River restoration is good for business, good for farmers, and good for fish

The Problem: In 2010, the regional wastewater utility for the City of Medford in Southern Oregon had a temperature problem. We all take hot showers in the morning, and that warm water passes through the treatment plant into Rogue River. Salmon don’t like warm water, and Medford needed to find a solution to cool water for the one or two weeks a year when wastewater discharges would be warmer than optimal for salmon.

The gray infrastructure solution – diverting water into a holding pond during hot days – came with a $16 million price tag, and partners agreed it wasn’t the best option for the region or for fish.

The Solution: Willamette Partnership and our partners helped build a program for the City of Medford to meet its water quality needs by investing in restoration projects that shade the river. Willamette Partnership adapted its Ecosystem Credit Accounting System to translate the environmental benefit of riparian forest restoration into terms that meet the city’s Clean Water Act obligations.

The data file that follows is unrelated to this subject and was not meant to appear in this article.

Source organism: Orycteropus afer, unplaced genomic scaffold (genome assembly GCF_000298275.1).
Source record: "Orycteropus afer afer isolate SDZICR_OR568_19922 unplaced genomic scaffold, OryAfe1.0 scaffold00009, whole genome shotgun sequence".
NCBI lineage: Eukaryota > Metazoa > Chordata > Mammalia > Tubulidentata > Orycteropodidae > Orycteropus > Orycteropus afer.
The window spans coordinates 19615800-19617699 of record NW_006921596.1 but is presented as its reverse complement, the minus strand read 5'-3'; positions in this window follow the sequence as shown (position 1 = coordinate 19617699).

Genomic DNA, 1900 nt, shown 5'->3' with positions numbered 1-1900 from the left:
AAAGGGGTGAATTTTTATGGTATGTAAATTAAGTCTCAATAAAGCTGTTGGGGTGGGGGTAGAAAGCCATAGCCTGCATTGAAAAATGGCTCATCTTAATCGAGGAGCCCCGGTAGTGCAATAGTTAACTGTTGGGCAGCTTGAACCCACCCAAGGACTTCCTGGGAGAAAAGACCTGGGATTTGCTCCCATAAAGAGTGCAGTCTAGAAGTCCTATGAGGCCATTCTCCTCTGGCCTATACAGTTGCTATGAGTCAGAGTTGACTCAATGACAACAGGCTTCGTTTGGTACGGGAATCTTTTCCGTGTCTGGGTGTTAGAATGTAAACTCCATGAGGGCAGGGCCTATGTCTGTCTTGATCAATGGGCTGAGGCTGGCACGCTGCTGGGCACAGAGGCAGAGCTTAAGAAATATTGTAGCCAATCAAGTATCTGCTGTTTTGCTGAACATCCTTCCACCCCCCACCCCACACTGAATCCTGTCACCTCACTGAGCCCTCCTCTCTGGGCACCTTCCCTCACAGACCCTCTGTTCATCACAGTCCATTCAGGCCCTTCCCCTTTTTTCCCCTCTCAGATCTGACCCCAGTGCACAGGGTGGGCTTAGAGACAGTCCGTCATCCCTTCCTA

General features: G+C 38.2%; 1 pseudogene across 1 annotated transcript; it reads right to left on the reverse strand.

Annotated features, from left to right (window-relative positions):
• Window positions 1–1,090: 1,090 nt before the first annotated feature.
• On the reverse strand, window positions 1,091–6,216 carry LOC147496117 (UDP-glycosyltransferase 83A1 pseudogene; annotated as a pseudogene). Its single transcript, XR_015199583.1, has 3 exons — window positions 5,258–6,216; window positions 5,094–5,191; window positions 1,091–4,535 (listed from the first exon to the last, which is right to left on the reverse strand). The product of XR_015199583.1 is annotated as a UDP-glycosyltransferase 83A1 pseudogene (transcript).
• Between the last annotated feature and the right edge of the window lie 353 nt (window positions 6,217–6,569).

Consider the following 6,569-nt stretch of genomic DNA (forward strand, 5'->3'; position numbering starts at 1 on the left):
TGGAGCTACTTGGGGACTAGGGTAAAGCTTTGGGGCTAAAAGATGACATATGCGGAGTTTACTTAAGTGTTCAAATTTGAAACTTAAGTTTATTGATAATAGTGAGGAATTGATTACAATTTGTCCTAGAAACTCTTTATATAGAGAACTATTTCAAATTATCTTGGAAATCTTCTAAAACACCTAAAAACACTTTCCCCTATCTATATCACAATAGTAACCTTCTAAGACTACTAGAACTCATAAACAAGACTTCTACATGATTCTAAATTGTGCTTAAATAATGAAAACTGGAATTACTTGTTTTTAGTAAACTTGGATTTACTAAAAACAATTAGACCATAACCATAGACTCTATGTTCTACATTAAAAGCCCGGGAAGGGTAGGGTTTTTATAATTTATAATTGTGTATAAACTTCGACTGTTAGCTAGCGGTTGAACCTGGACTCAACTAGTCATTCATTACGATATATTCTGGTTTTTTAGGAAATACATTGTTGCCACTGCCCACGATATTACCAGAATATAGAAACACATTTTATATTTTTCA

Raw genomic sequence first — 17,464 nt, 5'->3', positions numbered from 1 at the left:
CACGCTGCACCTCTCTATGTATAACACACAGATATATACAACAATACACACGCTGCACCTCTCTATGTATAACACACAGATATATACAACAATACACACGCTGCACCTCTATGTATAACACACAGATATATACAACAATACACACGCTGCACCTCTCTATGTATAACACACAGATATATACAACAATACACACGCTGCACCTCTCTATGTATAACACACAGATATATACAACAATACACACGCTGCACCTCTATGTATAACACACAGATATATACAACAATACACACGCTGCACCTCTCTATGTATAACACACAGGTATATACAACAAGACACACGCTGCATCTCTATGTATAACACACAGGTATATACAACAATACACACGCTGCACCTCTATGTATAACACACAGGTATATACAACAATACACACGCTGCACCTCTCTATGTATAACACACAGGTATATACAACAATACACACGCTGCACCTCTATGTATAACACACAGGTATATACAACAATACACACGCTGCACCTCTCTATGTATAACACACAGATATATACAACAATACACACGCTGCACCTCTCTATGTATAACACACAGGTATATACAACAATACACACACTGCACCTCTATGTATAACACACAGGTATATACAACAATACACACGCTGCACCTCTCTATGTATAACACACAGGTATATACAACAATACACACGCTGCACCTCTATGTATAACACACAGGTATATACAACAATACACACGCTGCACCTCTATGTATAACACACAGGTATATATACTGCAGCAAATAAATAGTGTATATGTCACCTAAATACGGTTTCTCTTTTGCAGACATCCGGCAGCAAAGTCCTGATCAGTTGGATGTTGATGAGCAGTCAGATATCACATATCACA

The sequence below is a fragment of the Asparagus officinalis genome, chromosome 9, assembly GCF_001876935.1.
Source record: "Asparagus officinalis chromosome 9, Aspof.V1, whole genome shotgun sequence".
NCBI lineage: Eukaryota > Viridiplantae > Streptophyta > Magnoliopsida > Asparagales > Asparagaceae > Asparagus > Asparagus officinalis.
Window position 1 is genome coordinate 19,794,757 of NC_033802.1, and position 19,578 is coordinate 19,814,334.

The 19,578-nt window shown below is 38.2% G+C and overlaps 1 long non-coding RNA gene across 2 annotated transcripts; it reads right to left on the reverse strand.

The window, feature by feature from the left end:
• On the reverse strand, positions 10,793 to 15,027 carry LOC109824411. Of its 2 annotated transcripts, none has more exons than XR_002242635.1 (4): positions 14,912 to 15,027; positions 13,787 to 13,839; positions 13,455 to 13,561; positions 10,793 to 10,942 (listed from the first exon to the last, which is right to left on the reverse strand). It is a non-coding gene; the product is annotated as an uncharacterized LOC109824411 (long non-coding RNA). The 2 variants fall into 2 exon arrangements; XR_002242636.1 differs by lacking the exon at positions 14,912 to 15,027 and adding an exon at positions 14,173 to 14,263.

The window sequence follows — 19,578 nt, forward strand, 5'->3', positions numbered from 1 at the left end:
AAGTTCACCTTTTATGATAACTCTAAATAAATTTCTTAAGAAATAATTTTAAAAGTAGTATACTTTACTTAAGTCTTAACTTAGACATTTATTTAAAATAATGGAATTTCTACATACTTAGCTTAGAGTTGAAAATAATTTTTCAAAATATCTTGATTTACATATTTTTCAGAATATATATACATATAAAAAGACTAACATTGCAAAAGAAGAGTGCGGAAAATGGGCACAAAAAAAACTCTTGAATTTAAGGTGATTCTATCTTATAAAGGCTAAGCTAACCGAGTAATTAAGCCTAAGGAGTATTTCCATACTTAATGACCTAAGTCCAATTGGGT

The program brings together the City of Medford, private landowners, local restoration professionals, and conservation groups. The Freshwater Trust works with landowners, nurseries, and other contractors to design and install the restoration projects, and then sell them to the City of Medford’s waste water facility to meet their regulatory needs.

Results: As of summer 2014, five restoration projects have been verified in the Rogue basin, totaling 15.5 acres and almost two miles of stream length. These projects will result in almost 206 million kilocalories of reduced solar load into the system—the same amount of energy could boil 14,023 bath tubs. Two more project verifications are anticipated in the coming months, and over the next ten years, partners in the Rogue River will restore close to 30 miles of riparian area that will be actively maintained for at least 20 years as the trees mature.